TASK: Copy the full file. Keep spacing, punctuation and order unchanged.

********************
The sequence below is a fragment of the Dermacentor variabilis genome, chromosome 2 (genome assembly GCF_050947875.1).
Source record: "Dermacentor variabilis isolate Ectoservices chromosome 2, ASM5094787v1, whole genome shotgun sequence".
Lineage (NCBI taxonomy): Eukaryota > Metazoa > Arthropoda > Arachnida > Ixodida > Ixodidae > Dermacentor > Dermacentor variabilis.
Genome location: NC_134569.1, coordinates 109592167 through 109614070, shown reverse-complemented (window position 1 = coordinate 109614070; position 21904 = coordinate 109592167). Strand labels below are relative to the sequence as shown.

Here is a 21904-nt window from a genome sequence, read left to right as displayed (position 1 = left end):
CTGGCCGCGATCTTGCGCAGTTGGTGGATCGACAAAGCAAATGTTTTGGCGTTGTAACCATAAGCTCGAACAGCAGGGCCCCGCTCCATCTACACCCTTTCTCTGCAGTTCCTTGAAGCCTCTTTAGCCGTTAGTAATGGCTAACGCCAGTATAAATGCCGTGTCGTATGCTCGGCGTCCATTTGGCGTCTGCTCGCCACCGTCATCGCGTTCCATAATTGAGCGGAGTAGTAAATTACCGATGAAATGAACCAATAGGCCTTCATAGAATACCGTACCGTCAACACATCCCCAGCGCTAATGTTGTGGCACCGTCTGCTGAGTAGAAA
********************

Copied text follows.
The sequence below is a fragment of the Dermacentor variabilis genome, chromosome 2 (genome assembly GCF_050947875.1).
Source record: "Dermacentor variabilis isolate Ectoservices chromosome 2, ASM5094787v1, whole genome shotgun sequence".
Lineage (NCBI taxonomy): Eukaryota > Metazoa > Arthropoda > Arachnida > Ixodida > Ixodidae > Dermacentor > Dermacentor variabilis.
Genome location: NC_134569.1, coordinates 109592167 through 109614070, shown reverse-complemented (window position 1 = coordinate 109614070; position 21904 = coordinate 109592167). Strand labels below are relative to the sequence as shown.

Here is a 21904-nt window from a genome sequence, read left to right as displayed (position 1 = left end):
CTGGCCGCGATCTTGCGCAGTTGGTGGATCGACAAAGCAAATGTTTTGGCGTTGTAACCATAAGCTCGAACAGCAGGGCCCCGCTCCATCTACACCCTTTCTCTGCAGTTCCTTGAAGCCTCTTTAGCCGTTAGTAATGGCTAACGCCAGTATAAATGCCGTGTCGTATGCTCGGCGTCCATTTGGCGTCTGCTCGCCACCGTCATCGCGTTCCATAATTGAGCGGAGTAGTAAATTACCGATGAAATGAACCAATAGGCCTTCATAGAATACCGTACCGTCAACACATCCCCAGCGCTAATGTTGTGGCACCGTCTGCTGAGTAGAAA